As per the "Steroid Therapy Consent Form" from my doctor, side effects of glucocorticoid therapy include, but are not limited to;
fluid retention, potassium loss, hypertension, steroid myopathy/muscle weakness(!!!), osteoporosis, bone fracture, hip joint degeneration, ulcers, nausea (like I don't have enough of that with the drugs I'm already taking...), abdominal distention, impaired wound healing, thin, fragile skin, bruising, increased sweating, dizziness, headache, hallucinations, personality change, insomnia, menstrual irregularities (no problems there), Cushing's syndrome (aka "moon face", decreased carbohydrate tolerance, manifestations of diabetes mellitus, cataracts and glaucoma. The doctors say this stuff is supposed to make me feel better! I mean, are they kidding?!
You'd be surprised how many of my friends don't ever ask about it, or the number of friends whom I've "lost" because of it. I've come to realize that seeing someone you know with a disease makes it all to difficult to pretend that bad things won't happen to good people if they don't see them. I can't blame them, I don't want to see it either.
Stress is the enemy of MG! Heat and cold are big stressers. It brings on all my symptoms.
Myastheniacs, oh, we lucky few, should not be offered gin & tonics- the quinine in the tonic can cause a toxic shock. And I'll have to grow old with all my wrinkles because Botox is lethal to myastheniacs ;o)
Effecting all voluntary muscles (that leaves only the heart unaffected) it really just makes it impossible to do just about anything. Buttoning shirts, tying shoelaces, holding a toothbrush, combing hair, using scissors, writing letters and filling out forms. I've rechoreographed my daily life to work around these- like keeping my shirts buttoned on the hangers and using them like pullovers- and laceless shoes or asking Robert to tie my shoes for me. Talk about humbling.....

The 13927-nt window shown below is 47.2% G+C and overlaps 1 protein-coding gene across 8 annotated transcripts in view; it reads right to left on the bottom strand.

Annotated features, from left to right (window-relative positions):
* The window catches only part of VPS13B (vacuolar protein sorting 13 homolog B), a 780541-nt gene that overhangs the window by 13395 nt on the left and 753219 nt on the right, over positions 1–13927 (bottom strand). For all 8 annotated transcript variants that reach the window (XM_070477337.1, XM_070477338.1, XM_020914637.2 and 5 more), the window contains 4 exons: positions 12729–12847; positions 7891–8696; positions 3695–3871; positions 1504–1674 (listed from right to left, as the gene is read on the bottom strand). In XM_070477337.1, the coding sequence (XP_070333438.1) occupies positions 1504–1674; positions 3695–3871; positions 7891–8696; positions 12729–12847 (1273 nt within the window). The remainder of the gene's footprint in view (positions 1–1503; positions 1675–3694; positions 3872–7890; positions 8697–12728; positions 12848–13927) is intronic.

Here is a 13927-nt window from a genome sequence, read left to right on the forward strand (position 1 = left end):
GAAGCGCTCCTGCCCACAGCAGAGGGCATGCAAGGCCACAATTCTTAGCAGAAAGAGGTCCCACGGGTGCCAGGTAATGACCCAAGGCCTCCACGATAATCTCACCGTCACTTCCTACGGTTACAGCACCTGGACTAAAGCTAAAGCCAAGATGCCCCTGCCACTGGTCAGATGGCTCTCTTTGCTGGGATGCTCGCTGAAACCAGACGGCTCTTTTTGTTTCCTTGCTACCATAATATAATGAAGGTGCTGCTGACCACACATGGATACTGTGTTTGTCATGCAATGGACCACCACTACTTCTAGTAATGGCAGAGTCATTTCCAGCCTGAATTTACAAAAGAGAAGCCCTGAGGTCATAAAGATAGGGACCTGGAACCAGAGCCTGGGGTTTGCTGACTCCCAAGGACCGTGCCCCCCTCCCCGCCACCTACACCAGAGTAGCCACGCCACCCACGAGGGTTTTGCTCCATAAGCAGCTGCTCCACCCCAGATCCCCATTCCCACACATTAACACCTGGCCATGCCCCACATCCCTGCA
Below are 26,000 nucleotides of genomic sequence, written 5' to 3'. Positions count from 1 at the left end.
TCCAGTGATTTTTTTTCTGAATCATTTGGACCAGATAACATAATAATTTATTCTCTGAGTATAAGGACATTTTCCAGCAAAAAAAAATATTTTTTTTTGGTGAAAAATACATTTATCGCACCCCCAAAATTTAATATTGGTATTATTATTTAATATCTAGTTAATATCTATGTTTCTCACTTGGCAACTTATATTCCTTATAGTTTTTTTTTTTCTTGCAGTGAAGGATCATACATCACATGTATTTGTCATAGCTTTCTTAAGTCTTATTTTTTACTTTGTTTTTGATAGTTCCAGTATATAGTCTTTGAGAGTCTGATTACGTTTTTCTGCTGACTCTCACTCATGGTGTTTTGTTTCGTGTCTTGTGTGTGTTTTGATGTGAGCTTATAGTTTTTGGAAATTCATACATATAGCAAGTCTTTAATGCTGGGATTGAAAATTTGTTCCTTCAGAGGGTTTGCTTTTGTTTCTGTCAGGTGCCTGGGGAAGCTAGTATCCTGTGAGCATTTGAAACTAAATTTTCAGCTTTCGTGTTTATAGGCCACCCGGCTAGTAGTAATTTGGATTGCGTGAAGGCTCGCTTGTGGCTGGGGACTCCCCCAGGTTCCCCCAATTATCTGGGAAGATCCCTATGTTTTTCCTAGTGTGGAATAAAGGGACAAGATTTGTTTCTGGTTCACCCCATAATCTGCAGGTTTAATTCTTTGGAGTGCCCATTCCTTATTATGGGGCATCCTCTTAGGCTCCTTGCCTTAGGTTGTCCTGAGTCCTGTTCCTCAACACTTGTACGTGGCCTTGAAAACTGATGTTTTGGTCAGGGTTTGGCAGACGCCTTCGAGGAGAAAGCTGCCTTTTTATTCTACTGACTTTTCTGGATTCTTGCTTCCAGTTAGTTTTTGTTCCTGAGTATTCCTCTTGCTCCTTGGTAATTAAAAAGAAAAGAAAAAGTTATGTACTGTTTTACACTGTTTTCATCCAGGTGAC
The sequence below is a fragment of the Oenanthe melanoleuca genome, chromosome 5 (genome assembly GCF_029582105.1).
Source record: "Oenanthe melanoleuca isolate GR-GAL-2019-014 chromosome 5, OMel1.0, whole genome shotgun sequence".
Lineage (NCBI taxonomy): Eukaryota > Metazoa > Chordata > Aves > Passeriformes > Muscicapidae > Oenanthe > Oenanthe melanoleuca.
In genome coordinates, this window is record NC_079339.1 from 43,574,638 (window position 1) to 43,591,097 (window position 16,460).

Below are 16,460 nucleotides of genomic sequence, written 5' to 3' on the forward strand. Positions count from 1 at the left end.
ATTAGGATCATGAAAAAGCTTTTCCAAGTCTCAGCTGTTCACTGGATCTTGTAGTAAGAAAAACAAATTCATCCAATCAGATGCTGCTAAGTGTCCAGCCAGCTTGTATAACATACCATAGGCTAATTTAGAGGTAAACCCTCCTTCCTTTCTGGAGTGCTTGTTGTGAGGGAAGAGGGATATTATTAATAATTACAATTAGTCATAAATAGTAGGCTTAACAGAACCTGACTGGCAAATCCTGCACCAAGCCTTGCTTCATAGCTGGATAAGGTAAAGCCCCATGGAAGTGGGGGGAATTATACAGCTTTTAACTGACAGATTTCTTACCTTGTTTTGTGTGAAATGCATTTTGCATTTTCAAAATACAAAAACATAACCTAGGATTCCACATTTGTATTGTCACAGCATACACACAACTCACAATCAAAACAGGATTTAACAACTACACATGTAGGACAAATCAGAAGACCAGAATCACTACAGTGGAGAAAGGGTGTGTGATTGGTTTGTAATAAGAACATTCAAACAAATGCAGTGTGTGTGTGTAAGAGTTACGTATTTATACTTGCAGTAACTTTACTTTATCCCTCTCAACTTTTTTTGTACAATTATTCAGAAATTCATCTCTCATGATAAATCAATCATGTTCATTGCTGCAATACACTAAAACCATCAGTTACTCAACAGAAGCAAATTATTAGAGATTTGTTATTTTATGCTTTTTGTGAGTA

It's eclipsed all my hobbies (long distance bike riding, calligraphy, gardening, long walks in the woods or the park). Dancing is out too- did you know that I was a professional ballet dancer? For nineteen years- all over the world. That's gone too. I can't watch a ballet without just bawling. It's not just a psychological thing. It's visceral, kinetic.
Myasthenia Gravis has made a "flake" out of me. I can't be counted on to do anything physical come a certain date or time. I may have a good day, but just as likely the MG will have its way. It's difficult for most folks to remember that I'm "sick” because I don't look diseased. Folks see me on my best days or I just don't let them see me at all. If I've planned to go out with friends, I'll stay home and take it easy to store up some reserves before hand. I know that vanity has got the best of me in this way, but it’s just too painful to hang with friends while only half of my face is working and the beer is dribbling from the corner of my mouth.
But my glass is still half full. Hell, I have two glasses and they're both full!! I still love life and I'm so happy to be alive!